Iran General NewsIran's call to vote ignored by millions

Iran’s call to vote ignored by millions

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Daily Telegraph: Iran’s Supreme Leader cast his vote in parliamentary elections yesterday and, in his solemn and severe dark robes, told his compatriots that taking part was their “national and religious duty”. The Daily Telegraph

By David Blair in Tehran

Iran’s Supreme Leader cast his vote in parliamentary elections yesterday and, in his solemn and severe dark robes, told his compatriots that taking part was their “national and religious duty”.

Yet millions of Iranians appeared to be registering a silent protest against the regime by ignoring Ayatollah Ali Khamenei’s plea.

Polling stations across Tehran were quiet, orderly and only sparsely attended. One virtually empty polling station in a mosque on Dowlat Street pointedly declined to say how many people had voted by 3pm. “You are not allowed to know that,” said the official in charge.

After about 90 per cent of reformist candidates were banned from contesting the election, Iran’s 70 million people – two thirds of whom are under 30 – were left to choose between an array of hardline conservatives.

State television devoted hours to exhorting people to vote, with one official feeling confident enough to proclaim a “glorious” response. But early signs suggested the turnout might equal the 52 per cent registered in the last election in 2004.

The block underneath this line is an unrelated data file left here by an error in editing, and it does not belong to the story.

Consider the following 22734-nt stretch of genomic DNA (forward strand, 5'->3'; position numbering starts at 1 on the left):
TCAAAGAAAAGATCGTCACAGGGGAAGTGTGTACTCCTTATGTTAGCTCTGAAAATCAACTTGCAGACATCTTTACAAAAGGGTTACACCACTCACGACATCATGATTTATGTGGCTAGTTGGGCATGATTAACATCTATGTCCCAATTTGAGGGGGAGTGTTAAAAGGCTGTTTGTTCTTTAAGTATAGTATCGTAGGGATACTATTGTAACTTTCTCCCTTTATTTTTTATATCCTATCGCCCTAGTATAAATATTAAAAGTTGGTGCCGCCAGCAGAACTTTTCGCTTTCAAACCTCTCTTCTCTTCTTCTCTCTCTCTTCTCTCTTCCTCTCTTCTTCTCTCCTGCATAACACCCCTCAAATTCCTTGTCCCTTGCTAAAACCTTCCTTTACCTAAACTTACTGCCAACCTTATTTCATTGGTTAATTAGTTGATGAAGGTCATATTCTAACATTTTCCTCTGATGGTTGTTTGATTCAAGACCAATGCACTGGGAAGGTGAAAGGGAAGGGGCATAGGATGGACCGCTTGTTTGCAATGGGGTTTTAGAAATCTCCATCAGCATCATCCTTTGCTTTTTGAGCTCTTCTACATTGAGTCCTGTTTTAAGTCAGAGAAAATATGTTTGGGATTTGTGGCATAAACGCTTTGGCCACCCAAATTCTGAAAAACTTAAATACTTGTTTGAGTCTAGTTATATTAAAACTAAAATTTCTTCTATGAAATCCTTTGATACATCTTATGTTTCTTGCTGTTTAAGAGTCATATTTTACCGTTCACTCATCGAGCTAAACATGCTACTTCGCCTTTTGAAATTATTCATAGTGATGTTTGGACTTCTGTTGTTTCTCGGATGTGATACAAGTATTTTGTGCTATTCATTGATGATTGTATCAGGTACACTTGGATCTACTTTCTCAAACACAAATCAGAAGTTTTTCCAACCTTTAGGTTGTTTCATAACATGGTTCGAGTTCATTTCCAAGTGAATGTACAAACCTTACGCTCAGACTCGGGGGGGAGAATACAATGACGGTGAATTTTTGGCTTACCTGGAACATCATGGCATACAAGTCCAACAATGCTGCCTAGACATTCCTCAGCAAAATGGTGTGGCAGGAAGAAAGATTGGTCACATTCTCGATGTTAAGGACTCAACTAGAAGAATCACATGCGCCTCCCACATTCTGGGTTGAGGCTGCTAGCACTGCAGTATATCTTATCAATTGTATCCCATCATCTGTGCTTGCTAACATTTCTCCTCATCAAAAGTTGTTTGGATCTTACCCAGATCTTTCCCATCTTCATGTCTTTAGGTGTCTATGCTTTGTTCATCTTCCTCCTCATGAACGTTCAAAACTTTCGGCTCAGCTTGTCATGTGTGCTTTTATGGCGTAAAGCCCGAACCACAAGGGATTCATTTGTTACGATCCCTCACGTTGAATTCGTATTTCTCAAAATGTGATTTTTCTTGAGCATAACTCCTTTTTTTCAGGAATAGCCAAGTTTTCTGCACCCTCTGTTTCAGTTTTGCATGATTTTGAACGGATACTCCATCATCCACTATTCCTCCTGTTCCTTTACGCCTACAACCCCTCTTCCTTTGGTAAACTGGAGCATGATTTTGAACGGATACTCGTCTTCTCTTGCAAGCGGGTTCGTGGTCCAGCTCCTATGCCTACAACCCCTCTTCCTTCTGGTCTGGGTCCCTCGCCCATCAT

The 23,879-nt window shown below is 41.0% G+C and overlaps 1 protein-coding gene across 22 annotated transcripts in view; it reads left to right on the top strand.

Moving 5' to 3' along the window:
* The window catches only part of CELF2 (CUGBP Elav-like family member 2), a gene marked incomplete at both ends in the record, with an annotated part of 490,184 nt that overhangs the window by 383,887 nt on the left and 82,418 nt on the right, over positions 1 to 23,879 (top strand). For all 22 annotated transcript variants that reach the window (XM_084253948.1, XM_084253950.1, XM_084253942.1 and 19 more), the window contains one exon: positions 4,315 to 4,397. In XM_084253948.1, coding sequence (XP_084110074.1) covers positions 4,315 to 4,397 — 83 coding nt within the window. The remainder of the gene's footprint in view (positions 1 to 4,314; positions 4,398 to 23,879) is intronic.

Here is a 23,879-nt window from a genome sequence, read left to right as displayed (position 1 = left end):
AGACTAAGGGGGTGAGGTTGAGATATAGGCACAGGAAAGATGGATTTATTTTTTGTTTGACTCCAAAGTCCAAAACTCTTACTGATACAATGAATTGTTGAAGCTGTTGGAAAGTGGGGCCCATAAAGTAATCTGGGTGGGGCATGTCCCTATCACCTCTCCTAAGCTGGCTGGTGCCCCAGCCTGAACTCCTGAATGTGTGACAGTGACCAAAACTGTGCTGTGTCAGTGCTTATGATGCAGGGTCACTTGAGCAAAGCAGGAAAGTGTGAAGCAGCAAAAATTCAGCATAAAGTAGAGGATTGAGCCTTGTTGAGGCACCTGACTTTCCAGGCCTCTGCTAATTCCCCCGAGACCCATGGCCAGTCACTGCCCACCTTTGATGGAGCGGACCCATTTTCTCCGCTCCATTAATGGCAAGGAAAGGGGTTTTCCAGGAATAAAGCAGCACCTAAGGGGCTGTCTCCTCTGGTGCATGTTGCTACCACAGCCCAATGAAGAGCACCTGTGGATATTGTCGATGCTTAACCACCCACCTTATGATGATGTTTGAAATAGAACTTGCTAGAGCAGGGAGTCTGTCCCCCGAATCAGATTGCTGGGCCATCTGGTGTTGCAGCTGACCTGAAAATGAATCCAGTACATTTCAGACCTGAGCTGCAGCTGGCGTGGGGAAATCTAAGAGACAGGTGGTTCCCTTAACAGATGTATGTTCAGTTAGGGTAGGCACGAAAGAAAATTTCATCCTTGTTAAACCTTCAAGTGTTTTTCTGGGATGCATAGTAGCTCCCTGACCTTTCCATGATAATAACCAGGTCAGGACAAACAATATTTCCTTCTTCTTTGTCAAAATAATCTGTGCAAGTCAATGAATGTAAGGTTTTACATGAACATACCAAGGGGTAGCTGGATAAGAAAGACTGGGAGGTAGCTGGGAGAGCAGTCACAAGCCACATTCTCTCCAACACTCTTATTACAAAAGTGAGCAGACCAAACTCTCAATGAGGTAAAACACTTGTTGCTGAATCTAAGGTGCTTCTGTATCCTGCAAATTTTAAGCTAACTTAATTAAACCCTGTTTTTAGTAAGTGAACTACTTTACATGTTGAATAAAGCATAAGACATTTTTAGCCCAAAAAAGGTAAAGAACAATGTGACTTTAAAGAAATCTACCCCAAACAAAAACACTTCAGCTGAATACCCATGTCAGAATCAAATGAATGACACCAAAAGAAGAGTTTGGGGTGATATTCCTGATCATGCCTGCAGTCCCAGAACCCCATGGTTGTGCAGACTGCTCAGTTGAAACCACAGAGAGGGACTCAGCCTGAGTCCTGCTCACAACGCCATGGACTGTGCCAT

This compares with turnouts exceeding 80 per cent in the presidential polls of 1997 and 2001, both won by Mohammed Khatami, a reformist cleric.

At the gates of Tehran University, a polling station was devoid of students and served a modest procession of elderly men with white beards.

“All Iranians have a national duty to vote,” said Abbas Noroozi, 79, leaning heavily on a walking stick.

“Elections decide the destiny of the nation. The students will come to vote later. There is still time.”

Nearby, a preacher told an audience at Friday prayers that America was hoping for a low turnout. “Bush is interfering in Iran and asking people to stay away from the election. But Mr Bush, look and see that the Iranian people are voting,” he said, before leading vigorous chants of: “Death to America!”

Voting procedures could hardly be more cumbersome. In Tehran, Iranians must select 30 candidates – one for each of the city’s constituencies – then write out each name by hand and add a special code number. Processing one voter takes at least 15 minutes.

This was not why a 27-year-old student declined to participate. “I don’t agree with any of the candidates. We are only allowed to vote for the candidates who are approved by the government. So what is the point?” he asked. Another 25-year-old said: “I would have voted if the reformers had been allowed to stand.

“When Mr Khatami was president of Iran, he did much for the young and people were not miserable as they are today. But those who are responsible for the country now do nothing for us.”

Iran’s inflation runs at 20 per cent and crushing levels of unemployment blight the prospects of the young. This election might change the course of Iranian politics if hardline opponents of President Mahmoud Ahmadinejad do well. Whatever the outcome, however, Ayatollah Khamenei’s position as Iran’s chief power-broker will probably be reinforced.

But a low turnout would rob the contest of legitimacy and signal the quiet but persistent discontent of millions of young Iranians. Early results are expected tomorrow.

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